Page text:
Arrived Apataki

Position: 15 34.09 S 146 24.83 W
Moored Niutahi Boat Harbour, Apataki
Wind: East, F3 Gentle breeze
Weather: Cloudy, warm
Day's run: 115 nm

We sailed back and forth in between the atolls last night staying safe. Low water was at 7.30 this morning so I timed our approach to the entrance to Apataki so as to sail pass at about this time. If my tide tables were correct I expected that the tidal stream would still be ebbing strongly from the lagoon which in fact proved to be the case, the strong outflow and associated turbulence was clearly visible as we sailed past. I figured it would be a good couple of hours before the stream would have eased significantly so we tacked and headed out into clear water again, gybing at 8.35 to be back off the entrance at ten. Sure enough on our return the tidal stream was still flowing out the lagoon but at a much slower rate against which I was confident Sylph's engine could manage comfortably. There is a small boat harbour in the pass to the lagoon but my guide did not recommend it and suggested anchoring off the village once properly inside the lagoon. I therefore proceeded past the boat harbour which indeed was very small and shallow but when I got to where my guide recommended it was open and choppy and access ashore was over a reef, I was not at all happy with this option. I therefore turned around and headed back to the boat harbour for a closer look. The entrance is very narrow and the water shoal but it was very calm so I figured if we went slowly even if we did touch bottom no harm should be done. We got in no problems with a meter of water beneath the keel, and the water is crystal clear so it was easy to see any potential hazards. Once inside there was barely room to swing at anchor and in any event the harbour had a mooring right in the middle of it. I took the way off Sylph and looked around. As I did so someone from the wharf hailed me and made me to understand that I could use the mooring. By this time I had already drifted onto it so it was a very simple matter to grab the boat hook and pick up the mooring line. And here we are.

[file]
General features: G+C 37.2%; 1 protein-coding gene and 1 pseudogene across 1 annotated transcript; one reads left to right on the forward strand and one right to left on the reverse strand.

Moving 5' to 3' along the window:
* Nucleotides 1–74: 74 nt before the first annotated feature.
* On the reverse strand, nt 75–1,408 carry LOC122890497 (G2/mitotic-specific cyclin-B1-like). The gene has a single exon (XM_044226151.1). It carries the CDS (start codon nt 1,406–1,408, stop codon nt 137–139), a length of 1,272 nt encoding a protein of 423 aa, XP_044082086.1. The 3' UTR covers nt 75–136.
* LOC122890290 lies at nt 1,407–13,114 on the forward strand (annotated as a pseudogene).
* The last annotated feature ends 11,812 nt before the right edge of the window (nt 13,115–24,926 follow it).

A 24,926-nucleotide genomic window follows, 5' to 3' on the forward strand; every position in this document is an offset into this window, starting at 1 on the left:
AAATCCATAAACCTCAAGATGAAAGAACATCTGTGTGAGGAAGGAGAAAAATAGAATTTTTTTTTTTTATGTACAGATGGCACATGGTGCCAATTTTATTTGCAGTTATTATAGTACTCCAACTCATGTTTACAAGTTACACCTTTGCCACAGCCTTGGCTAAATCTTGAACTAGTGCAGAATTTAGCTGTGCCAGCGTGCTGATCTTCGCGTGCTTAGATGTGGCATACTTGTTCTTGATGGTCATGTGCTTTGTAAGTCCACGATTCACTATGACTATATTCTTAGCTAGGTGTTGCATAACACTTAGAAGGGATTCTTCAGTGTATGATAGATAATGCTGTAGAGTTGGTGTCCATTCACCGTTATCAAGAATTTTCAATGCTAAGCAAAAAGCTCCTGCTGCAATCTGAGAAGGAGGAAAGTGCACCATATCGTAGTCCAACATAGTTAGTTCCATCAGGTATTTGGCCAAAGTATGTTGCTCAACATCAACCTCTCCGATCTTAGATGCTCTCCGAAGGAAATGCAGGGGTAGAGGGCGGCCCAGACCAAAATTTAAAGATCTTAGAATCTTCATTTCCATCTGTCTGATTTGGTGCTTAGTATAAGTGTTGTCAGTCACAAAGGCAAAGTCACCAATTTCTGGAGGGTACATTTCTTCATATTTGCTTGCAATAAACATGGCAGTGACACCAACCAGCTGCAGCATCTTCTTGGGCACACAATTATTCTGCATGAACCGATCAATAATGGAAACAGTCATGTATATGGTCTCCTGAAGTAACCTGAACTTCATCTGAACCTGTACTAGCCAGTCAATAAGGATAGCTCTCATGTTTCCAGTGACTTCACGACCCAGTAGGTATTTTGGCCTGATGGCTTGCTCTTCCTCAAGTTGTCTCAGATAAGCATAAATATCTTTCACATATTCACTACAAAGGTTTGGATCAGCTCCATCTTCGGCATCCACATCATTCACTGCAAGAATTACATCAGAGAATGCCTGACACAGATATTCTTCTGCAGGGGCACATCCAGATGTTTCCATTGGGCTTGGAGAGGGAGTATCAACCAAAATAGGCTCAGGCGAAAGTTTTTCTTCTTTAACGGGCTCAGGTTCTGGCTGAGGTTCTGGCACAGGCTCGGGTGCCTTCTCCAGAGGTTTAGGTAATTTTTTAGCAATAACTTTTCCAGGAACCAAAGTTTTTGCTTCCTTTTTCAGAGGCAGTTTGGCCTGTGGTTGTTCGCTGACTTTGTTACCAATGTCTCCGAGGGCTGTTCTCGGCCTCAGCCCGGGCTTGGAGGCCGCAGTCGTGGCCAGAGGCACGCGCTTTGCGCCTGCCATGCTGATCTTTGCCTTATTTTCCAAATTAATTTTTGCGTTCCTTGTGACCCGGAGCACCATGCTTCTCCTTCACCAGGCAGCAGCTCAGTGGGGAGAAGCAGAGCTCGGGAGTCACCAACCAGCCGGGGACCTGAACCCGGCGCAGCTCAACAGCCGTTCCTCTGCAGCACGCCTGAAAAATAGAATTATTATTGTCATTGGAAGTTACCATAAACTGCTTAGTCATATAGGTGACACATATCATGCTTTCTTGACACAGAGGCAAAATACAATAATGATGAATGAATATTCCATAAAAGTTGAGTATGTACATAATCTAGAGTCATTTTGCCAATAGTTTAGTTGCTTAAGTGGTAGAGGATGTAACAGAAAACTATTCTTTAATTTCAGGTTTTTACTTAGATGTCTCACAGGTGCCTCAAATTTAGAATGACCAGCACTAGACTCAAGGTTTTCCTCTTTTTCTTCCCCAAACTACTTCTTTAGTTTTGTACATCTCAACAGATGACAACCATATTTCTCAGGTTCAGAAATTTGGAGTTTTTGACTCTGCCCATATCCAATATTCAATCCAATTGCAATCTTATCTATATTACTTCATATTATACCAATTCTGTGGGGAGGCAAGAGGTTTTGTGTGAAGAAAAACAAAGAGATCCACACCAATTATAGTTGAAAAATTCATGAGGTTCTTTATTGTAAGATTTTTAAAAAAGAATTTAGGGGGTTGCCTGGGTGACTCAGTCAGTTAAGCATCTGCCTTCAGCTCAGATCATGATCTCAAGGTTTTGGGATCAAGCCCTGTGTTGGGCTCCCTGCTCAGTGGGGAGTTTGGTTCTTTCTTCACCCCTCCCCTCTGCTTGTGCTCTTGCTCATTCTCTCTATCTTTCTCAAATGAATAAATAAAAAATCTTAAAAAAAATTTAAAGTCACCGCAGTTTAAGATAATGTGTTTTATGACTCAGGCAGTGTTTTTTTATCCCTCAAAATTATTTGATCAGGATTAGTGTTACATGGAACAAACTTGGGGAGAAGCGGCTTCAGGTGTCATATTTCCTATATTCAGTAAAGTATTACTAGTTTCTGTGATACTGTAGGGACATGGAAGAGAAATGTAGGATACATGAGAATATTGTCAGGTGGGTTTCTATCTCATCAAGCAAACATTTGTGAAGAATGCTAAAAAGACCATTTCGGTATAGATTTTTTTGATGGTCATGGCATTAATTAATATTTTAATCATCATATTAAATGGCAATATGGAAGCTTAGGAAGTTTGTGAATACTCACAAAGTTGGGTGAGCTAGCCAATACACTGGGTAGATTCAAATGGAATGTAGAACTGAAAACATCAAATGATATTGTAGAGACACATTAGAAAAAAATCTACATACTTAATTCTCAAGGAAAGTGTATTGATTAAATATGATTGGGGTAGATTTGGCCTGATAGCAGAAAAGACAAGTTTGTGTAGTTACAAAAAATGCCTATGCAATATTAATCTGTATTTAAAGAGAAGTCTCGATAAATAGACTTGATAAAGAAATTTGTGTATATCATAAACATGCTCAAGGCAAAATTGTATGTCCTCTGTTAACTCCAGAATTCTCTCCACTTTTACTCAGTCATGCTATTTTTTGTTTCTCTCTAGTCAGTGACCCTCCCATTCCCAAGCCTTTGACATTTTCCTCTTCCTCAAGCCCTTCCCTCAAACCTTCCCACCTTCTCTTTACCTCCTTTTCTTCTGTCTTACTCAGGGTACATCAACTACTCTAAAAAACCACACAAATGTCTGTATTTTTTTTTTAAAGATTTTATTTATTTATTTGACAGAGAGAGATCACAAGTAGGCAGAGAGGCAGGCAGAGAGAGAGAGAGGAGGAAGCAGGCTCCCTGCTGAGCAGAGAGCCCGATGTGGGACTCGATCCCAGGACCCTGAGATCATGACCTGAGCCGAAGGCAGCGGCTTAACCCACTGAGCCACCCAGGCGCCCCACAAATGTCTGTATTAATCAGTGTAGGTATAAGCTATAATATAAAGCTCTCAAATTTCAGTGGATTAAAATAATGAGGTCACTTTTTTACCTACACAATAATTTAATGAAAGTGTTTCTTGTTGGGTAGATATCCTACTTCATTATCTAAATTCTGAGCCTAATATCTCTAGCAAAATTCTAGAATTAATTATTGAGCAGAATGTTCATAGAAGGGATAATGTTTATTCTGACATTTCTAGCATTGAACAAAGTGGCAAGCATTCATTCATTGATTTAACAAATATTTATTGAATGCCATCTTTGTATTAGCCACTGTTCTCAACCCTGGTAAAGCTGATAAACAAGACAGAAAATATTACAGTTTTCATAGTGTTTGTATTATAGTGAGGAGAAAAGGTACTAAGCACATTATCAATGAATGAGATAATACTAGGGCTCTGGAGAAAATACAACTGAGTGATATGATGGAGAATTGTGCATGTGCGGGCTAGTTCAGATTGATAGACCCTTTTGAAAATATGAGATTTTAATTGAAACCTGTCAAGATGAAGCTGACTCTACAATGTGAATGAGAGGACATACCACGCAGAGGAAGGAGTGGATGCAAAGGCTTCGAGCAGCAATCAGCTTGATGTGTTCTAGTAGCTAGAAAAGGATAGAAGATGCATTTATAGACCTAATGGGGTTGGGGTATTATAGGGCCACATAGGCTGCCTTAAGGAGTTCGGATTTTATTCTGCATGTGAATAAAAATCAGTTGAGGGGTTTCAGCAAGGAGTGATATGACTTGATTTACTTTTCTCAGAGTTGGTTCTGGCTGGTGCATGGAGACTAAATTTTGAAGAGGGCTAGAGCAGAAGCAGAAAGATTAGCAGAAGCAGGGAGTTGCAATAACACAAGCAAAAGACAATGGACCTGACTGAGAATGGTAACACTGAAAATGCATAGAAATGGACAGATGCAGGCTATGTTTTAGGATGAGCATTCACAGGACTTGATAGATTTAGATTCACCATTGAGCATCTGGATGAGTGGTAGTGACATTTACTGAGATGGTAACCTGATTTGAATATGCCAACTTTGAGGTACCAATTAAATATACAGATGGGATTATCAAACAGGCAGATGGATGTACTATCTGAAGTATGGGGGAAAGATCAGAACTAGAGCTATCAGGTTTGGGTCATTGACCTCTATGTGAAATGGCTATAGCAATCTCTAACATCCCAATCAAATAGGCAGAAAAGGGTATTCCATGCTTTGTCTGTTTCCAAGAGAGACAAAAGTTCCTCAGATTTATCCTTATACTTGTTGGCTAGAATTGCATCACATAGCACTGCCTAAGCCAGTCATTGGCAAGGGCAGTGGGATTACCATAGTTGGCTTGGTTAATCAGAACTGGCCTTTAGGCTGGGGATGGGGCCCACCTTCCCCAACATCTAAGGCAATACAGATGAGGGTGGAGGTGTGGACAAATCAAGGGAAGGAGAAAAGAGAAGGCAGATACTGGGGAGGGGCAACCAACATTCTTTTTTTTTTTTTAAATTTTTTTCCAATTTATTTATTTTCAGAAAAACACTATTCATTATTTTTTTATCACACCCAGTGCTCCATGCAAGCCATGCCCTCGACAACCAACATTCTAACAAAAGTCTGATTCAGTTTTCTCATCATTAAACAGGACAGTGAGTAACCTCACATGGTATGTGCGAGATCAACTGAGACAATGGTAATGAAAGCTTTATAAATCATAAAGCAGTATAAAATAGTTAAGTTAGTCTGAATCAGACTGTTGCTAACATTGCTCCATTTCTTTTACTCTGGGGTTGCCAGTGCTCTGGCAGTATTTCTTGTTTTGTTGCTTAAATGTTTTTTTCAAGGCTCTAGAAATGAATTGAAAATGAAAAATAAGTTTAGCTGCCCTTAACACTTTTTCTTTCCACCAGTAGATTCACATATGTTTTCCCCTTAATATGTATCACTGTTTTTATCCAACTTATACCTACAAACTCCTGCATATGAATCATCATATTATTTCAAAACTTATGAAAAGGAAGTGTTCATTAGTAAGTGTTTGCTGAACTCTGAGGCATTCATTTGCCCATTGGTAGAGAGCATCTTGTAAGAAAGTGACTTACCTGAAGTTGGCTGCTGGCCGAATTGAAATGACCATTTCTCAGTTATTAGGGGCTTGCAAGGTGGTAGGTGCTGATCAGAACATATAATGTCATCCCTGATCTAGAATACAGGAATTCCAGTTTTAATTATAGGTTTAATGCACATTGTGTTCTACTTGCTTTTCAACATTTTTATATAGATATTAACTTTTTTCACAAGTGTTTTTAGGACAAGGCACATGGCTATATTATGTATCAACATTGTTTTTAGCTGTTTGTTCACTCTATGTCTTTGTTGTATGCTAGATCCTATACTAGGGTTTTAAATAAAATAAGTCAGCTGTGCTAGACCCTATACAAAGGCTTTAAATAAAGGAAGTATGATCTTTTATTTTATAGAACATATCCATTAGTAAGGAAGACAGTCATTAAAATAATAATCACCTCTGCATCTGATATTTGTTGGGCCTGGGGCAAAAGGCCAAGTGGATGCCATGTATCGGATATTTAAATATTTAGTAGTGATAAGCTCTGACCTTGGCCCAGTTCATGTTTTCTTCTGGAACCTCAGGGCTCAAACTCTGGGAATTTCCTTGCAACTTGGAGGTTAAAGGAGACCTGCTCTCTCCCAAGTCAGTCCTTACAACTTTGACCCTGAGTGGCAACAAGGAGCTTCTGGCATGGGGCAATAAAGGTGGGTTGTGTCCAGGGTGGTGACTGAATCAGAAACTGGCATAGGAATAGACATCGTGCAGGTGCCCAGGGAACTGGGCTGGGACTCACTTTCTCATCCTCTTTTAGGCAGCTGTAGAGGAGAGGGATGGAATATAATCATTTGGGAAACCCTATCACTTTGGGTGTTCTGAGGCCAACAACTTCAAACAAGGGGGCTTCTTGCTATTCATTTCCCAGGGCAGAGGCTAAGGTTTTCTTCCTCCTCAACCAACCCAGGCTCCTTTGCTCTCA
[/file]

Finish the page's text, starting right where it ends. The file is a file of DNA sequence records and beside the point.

I have since been ashore, walked around the small island and found the important item of interest, namely the magasin (shop), it didn't take long. My main objective is to buy some fresh bread but there was no bread left and the lady in the boulangerie who was obviously making a fresh batch of baguettes said to come back at three. I also met the local constabulary whose name is Steve who, by the time I had walked around the island, clearly knew all about me. As I walked past his house, a young fellow dressed like everyone else in shorts and T shirt hailed me and asked how long I would be staying for. I managed to communicate to him my plan to stay until Monday and then to proceed to the carenage. It was only after I had answered his questions that he smiled, offered me a handshake and introduced himself, so I presume he was satisfied. I imagine he was a little concerned about me taking up all the room in the boat harbour. I have shaken hands three times today and have been struck by the huge square hands of these three fellows. Something else to study – my study of the cocos nucifera continues, plenty of specimens to study here, and in a very different environment from the Marquesas. More later, yes you shall have to wait, now I intend to have a short siesta while the bread bakes.

All is well.